KANSAS CITY, Mo. — Hospitalized COVID-19 patients in the Kansas City metro have not yet reached the area’s December peak, but hospitals still are overwhelmed, according to one health care official.
“We’re well below our peak numbers,” said Steve Hoeger, co-chair of the Mid-America Regional Center Healthcare Committee, noting COVID-19 inpatients are at 55% of the winter peak. “The difference is hospitals are much busier than what we saw at that time. So the fact that we have many more patients in beds, and now we have an increased demand for bed capacity, and these are sicker people – We have sicker patients already, and then our COVID patients that we're seeing are sicker.”
When hospitals are “busier than normal,” Hoeger said, they typically communicate “high call volumes” so patients know before they arrive for treatment that there could be a wait, or they can choose to be treated elsewhere.
“When we have half of our hospitals indicating high volume, then that message is no longer really valuable because everyone's in the same boat,” he said. “So, we now close that as an option.”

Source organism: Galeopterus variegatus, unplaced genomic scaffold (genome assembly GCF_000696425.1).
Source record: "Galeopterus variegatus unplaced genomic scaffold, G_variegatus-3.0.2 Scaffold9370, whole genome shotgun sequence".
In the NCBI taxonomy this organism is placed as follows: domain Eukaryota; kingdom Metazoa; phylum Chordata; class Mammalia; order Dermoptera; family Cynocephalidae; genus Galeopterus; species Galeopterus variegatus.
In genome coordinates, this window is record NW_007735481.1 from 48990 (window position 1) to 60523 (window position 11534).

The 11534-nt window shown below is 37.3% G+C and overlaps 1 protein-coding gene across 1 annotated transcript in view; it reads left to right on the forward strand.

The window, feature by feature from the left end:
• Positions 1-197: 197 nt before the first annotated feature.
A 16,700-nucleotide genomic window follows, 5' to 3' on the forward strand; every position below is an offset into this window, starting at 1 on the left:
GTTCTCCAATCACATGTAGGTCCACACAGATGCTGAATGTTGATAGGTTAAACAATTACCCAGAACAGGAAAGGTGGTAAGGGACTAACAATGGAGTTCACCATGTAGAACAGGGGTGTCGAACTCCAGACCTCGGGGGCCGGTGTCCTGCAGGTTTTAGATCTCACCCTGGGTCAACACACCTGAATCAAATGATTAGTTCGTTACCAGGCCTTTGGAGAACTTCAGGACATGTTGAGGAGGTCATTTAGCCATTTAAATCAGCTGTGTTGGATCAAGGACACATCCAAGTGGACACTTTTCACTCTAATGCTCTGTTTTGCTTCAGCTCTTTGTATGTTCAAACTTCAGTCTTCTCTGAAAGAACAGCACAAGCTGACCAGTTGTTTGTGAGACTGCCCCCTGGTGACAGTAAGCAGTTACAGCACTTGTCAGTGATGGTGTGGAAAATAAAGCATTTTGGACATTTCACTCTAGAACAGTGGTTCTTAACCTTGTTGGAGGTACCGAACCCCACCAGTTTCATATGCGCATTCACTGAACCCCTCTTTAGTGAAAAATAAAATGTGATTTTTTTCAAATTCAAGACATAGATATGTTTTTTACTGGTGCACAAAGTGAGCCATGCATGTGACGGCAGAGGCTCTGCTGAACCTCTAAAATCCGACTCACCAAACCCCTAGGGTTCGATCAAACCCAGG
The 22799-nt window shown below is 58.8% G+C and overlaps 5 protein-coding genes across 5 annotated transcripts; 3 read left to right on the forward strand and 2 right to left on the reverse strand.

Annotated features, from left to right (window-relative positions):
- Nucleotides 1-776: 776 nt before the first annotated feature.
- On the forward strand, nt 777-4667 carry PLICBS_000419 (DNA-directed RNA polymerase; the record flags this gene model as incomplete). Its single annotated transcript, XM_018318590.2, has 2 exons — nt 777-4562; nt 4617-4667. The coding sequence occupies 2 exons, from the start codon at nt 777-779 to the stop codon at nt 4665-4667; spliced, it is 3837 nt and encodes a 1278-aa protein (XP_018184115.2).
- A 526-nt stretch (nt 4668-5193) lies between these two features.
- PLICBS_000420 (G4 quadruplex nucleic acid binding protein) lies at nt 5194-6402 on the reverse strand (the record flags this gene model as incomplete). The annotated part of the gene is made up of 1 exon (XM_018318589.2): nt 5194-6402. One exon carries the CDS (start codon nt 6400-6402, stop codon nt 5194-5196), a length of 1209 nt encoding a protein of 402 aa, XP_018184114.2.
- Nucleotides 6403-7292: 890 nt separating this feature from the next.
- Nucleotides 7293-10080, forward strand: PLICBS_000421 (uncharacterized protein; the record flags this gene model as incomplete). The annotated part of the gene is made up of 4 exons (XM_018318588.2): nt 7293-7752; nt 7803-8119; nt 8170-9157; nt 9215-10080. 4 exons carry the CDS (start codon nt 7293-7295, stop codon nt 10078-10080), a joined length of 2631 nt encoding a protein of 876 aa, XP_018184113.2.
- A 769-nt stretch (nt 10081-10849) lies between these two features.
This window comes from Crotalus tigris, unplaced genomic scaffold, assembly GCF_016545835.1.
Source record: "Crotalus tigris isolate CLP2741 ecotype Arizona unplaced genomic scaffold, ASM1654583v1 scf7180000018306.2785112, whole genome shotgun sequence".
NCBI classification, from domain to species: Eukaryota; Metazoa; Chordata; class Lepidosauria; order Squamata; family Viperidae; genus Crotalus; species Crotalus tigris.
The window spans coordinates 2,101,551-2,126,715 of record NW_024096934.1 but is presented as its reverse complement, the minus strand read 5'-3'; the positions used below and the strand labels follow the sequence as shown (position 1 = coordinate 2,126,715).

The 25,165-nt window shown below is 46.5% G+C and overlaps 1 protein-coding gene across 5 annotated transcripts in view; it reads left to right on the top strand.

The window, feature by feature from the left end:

It’s an option that first was shut down about a month ago and, more recently, “every week day for the last four weeks,” Hoeger said.
“This is unprecedented that we’re seeing emergency departments remaining very, very busy,” Hoeger said.
He urged patients to use urgent care or family doctors unless they are having a “true” emergency in order to lessen to the ER caseload. Some of the influx, Hoeger said, is related to chronic health care needs not being met earlier in the COVID-19 pandemic.
“People were staying at home. They weren't coming out to doctors offices, and that really didn't start changing for us until people were able to start getting vaccines back in January," Hoeger said. "And since that time, our volumes have been going up and up.”
In comparison, Springfield hospitals are operating at 115% of their peak volume, according to Hoeger.
“Their hospitals are beyond capacity,” he said. “And what we're trying to prevent is getting to a similar situation.”
The “No. 1 message” Hoeger said is that the majority of hospitalized COVID-19 cases are unvaccinated.
“If you have high comorbidities, if you're more prone to being sick as a result of COVID, go and get the vaccine,” he said. “If you're around somebody with those same issues, get the vaccine. We encourage you to wear a mask. Stay socially distanced, good hand hygiene, the things we've been saying for the last year and a half. Those are still the same things that are going to help slow down and keep our hospitals from being completely overwhelmed.”